There are two types of prepositions in ASL. One is the use of a classifier phrase in which the prepositional information is already embedded in a classifier predicate.
The other type is the ASL prepositions independent of the other ASL words, such as "in", inside", etc.
Juli had used the ASL preposition in lately. For example, Juli wore sunglasses on her face and referred to them, ix-me like ix-these in your house. That is, she enjoyed wearing her sunglasses inside our house.
Another example, frog sticker in father house. For the next weeks, she used "in" reguarly.
Juli also understood the concept of "too" or "also" that she used in her sentences. For example, ix-me forget to-toothbrush; you forgot to-toothbrush too.
She has been playing a princess lately. ix-me princess now.
The other day she put her clothes on but the cloth was small. She told me, ix-me grow fast, ooh! where "ooh!" was signed as "oop!" but in this context, "ooh!" made sense more.
Juli had her new hybrid snow/rain boots. She told what she thought: rain boots, ix-me like ix-these rain boots, (nodding).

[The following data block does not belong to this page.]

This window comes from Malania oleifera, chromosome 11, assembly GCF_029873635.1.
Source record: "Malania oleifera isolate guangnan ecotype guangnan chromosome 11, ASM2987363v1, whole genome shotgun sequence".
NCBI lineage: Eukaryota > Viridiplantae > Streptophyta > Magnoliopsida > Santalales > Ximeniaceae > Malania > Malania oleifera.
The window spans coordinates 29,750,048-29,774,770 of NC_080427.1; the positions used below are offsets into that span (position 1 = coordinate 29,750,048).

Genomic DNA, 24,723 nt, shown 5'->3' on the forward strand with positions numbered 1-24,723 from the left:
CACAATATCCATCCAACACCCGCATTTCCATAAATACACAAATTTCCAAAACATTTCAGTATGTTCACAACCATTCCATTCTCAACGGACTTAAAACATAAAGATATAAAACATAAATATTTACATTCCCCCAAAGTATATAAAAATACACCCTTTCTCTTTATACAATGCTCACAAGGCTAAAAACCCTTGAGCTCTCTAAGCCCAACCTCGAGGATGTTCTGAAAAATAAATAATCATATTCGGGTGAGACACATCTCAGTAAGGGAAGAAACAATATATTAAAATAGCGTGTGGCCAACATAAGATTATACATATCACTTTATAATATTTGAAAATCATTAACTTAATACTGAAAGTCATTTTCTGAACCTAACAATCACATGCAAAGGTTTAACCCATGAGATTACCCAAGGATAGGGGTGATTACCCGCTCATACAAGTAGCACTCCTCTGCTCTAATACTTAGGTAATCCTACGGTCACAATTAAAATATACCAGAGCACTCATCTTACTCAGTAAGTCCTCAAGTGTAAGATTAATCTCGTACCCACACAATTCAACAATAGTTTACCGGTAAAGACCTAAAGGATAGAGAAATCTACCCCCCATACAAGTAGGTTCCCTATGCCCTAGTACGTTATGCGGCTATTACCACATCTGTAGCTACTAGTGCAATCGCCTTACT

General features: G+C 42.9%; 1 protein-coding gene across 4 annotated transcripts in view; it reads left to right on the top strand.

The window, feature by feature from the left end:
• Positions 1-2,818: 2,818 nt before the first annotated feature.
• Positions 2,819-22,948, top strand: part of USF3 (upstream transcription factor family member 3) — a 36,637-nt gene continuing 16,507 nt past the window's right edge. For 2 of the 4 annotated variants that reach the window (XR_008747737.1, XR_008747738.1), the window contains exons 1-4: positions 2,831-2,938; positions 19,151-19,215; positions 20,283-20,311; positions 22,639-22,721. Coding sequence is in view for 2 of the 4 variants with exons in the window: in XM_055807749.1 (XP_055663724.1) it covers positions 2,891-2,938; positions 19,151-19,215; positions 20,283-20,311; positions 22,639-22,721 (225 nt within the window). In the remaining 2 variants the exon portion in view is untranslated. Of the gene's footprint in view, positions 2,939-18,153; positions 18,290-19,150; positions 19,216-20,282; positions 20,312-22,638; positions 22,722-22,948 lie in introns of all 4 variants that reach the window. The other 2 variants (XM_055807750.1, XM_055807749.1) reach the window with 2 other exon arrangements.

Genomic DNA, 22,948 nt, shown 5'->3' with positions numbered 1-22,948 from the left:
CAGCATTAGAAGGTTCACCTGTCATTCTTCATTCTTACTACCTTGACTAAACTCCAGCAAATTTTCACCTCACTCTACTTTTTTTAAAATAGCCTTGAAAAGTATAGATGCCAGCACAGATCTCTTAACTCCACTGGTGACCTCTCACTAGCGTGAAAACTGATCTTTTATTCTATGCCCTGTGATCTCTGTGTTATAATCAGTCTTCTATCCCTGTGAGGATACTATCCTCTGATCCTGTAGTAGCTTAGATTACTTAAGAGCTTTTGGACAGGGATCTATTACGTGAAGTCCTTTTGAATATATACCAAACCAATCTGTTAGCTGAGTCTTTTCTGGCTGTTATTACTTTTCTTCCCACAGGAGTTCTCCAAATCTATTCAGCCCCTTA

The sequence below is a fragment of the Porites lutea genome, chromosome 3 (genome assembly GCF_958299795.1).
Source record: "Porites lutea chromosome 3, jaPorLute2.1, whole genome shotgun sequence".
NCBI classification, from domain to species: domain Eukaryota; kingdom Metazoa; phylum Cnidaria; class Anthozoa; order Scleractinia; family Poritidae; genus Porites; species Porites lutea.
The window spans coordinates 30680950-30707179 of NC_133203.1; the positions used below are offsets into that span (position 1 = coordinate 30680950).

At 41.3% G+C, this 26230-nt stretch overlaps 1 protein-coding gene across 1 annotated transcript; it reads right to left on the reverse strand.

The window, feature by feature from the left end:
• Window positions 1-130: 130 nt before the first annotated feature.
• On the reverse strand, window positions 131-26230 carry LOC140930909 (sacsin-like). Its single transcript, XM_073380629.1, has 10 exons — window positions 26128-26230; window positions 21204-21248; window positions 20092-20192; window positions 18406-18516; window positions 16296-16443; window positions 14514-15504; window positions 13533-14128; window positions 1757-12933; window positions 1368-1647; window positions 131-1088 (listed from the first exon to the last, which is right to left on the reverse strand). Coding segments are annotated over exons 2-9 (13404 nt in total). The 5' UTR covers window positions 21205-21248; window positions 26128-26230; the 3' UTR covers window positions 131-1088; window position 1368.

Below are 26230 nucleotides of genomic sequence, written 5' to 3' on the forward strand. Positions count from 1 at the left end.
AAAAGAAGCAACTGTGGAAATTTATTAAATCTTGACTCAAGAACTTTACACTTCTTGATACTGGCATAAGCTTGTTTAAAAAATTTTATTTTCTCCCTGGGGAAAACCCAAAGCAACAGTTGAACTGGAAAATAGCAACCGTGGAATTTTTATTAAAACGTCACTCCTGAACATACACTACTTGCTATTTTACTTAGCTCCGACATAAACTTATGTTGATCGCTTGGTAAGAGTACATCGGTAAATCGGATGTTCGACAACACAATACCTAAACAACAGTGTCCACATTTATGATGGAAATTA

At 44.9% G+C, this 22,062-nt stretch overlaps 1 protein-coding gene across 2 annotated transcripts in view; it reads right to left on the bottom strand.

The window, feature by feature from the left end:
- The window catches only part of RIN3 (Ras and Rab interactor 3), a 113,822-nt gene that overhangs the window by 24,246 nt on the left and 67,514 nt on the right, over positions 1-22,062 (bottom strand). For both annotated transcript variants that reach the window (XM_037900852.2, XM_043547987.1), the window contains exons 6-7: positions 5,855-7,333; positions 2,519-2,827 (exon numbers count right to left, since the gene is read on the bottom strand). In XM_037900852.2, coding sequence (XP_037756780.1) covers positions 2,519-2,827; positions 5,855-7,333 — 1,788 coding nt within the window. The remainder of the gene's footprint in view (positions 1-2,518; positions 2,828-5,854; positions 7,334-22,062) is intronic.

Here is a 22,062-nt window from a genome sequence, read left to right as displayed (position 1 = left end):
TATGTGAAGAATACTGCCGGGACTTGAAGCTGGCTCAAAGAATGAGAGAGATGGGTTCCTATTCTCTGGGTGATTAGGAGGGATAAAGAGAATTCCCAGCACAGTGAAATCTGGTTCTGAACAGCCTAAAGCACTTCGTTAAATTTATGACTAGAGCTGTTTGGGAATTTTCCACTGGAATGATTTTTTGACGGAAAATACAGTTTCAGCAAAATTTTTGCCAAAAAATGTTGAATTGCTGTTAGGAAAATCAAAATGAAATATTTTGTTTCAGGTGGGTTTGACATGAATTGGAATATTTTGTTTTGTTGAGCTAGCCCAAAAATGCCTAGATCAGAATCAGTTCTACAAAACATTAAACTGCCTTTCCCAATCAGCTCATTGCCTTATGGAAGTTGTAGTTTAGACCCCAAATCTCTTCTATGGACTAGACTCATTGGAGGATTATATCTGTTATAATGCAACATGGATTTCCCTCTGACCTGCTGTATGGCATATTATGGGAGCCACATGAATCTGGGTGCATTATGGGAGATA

The other day, Juli had to go to school but she was dawdling. I reminded her that I had to go to work on time. She noted you go-to work, me go-to mouse, father go-to mouse too. Juli referred the mouse to the Mouse Chuck's restaurant.
Some of the following new words or phrases that Juli used this week: none #tv ix-there, father not come-here; yes watch #tv your home, ix-me need color pens (for the colorbook), and some more shown in the video above.
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This documentation project follows a baby's language acquisition, literacy development, and phonological acquisition in sign language, specifically ASL, week by week from gazing at birth to manual babbling, to first words just before the first birthday in a natural native-ASL environment and visual culture.
The second-year and third-year documentation continues to follow the same child's language and phonological acquisition and literacy development in ASL on a weekly basis from the one-word stage to two-word and multiple utterances.
The documentary continues to follow the same child's ASL language and literacy development on a regular basis from age three to four. It surveys ASL phonological acquisition and more complex utterances.
These posts on ASL-English bilingualism, language acquisition, and bilingual education may be of an interest for parents who raise a bilingual-bimodal child in ASL (or another signed language) and English (or another written and/or spoken language of its respective) as well as informative and educational for ASL specialists, educators, and professionals.